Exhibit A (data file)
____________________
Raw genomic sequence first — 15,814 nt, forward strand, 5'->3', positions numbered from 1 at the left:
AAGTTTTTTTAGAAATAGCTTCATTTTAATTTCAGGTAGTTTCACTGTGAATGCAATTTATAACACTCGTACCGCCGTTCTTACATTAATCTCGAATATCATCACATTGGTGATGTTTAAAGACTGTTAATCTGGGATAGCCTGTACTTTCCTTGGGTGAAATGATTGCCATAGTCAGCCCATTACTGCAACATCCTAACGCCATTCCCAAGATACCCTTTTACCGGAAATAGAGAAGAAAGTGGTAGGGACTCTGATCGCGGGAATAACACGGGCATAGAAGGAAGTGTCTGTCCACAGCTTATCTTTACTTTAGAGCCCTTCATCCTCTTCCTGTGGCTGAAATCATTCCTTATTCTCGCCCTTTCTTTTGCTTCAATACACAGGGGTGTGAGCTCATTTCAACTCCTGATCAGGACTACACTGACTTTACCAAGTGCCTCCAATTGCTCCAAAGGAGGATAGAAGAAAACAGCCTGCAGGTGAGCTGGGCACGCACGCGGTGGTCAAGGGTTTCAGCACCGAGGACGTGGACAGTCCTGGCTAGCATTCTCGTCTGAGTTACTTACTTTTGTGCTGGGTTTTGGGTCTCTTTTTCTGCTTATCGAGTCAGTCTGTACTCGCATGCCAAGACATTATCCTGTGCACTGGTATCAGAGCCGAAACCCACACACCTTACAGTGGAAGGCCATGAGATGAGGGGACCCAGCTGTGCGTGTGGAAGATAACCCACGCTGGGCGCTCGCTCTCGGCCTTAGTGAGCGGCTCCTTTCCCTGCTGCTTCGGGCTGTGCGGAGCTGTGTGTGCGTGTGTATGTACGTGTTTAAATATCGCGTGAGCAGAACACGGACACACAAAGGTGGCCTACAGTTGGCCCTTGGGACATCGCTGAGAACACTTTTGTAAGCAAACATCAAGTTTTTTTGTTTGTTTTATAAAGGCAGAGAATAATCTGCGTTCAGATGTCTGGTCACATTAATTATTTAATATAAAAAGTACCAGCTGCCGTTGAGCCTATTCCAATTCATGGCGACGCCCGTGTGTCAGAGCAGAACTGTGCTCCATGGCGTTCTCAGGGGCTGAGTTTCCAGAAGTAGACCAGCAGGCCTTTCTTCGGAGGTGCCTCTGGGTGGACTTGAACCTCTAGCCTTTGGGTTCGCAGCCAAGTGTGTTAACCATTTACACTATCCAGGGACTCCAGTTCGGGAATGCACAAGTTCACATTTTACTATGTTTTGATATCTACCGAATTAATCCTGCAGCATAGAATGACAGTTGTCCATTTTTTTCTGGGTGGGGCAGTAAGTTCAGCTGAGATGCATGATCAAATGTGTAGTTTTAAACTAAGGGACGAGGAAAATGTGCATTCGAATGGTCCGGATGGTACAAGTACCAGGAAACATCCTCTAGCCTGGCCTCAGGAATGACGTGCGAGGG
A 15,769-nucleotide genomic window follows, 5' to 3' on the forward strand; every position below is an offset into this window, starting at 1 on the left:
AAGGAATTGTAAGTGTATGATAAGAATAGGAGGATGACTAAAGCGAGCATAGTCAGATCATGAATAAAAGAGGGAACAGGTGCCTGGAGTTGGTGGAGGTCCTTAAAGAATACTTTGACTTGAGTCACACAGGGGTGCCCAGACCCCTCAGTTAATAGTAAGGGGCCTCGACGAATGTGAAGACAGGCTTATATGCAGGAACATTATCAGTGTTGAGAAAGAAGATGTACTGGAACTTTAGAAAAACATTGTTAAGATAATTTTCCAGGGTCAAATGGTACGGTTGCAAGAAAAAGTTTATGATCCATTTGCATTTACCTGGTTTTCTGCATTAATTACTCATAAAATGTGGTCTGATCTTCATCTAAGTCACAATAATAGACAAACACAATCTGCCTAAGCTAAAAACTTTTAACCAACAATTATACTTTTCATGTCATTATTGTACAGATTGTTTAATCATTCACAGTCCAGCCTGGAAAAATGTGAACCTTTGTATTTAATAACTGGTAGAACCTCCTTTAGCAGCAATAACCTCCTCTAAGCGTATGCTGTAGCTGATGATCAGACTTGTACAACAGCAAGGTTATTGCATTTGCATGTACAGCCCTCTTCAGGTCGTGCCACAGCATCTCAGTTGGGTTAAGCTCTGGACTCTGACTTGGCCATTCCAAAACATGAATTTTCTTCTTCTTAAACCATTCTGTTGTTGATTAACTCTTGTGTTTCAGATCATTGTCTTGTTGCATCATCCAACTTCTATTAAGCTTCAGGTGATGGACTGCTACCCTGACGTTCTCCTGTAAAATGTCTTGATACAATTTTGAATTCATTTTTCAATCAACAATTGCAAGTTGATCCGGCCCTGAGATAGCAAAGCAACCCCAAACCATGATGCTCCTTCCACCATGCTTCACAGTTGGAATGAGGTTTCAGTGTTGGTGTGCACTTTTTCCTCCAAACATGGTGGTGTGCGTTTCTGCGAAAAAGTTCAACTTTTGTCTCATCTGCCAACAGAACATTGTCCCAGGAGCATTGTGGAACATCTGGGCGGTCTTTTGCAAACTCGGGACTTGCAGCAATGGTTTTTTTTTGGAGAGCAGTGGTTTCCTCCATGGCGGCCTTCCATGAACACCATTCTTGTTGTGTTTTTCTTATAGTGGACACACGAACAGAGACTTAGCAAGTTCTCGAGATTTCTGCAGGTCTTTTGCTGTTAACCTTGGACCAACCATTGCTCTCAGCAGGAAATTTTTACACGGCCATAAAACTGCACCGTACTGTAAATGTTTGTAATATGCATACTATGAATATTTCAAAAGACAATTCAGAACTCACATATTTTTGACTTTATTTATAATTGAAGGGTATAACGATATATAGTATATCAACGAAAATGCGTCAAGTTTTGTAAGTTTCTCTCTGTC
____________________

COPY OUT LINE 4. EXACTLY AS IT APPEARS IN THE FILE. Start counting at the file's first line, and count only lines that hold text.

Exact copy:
AAGGAATTGTAAGTGTATGATAAGAATAGGAGGATGACTAAAGCGAGCATAGTCAGATCATGAATAAAAGAGGGAACAGGTGCCTGGAGTTGGTGGAGGTCCTTAAAGAATACTTTGACTTGAGTCACACAGGGGTGCCCAGACCCCTCAGTTAATAGTAAGGGGCCTCGACGAATGTGAAGACAGGCTTATATGCAGGAACATTATCAGTGTTGAGAAAGAAGATGTACTGGAACTTTAGAAAAACATTGTTAAGATAATTTTCCAGGGTCAAATGGTACGGTTGCAAGAAAAAGTTTATGATCCATTTGCATTTACCTGGTTTTCTGCATTAATTACTCATAAAATGTGGTCTGATCTTCATCTAAGTCACAATAATAGACAAACACAATCTGCCTAAGCTAAAAACTTTTAACCAACAATTATACTTTTCATGTCATTATTGTACAGATTGTTTAATCATTCACAGTCCAGCCTGGAAAAATGTGAACCTTTGTATTTAATAACTGGTAGAACCTCCTTTAGCAGCAATAACCTCCTCTAAGCGTATGCTGTAGCTGATGATCAGACTTGTACAACAGCAAGGTTATTGCATTTGCATGTACAGCCCTCTTCAGGTCGTGCCACAGCATCTCAGTTGGGTTAAGCTCTGGACTCTGACTTGGCCATTCCAAAACATGAATTTTCTTCTTCTTAAACCATTCTGTTGTTGATTAACTCTTGTGTTTCAGATCATTGTCTTGTTGCATCATCCAACTTCTATTAAGCTTCAGGTGATGGACTGCTACCCTGACGTTCTCCTGTAAAATGTCTTGATACAATTTTGAATTCATTTTTCAATCAACAATTGCAAGTTGATCCGGCCCTGAGATAGCAAAGCAACCCCAAACCATGATGCTCCTTCCACCATGCTTCACAGTTGGAATGAGGTTTCAGTGTTGGTGTGCACTTTTTCCTCCAAACATGGTGGTGTGCGTTTCTGCGAAAAAGTTCAACTTTTGTCTCATCTGCCAACAGAACATTGTCCCAGGAGCATTGTGGAACATCTGGGCGGTCTTTTGCAAACTCGGGACTTGCAGCAATGGTTTTTTTTTGGAGAGCAGTGGTTTCCTCCATGGCGGCCTTCCATGAACACCATTCTTGTTGTGTTTTTCTTATAGTGGACACACGAACAGAGACTTAGCAAGTTCTCGAGATTTCTGCAGGTCTTTTGCTGTTAACCTTGGACCAACCATTGCTCTCAGCAGGAAATTTTTACACGGCCATAAAACTGCACCGTACTGTAAATGTTTGTAATATGCATACTATGAATATTTCAAAAGACAATTCAGAACTCACATATTTTTGACTTTATTTATAATTGAAGGGTATAACGATATATAGTATATCAACGAAAATGCGTCAAGTTTTGTAAGTTTCTCTCTGTC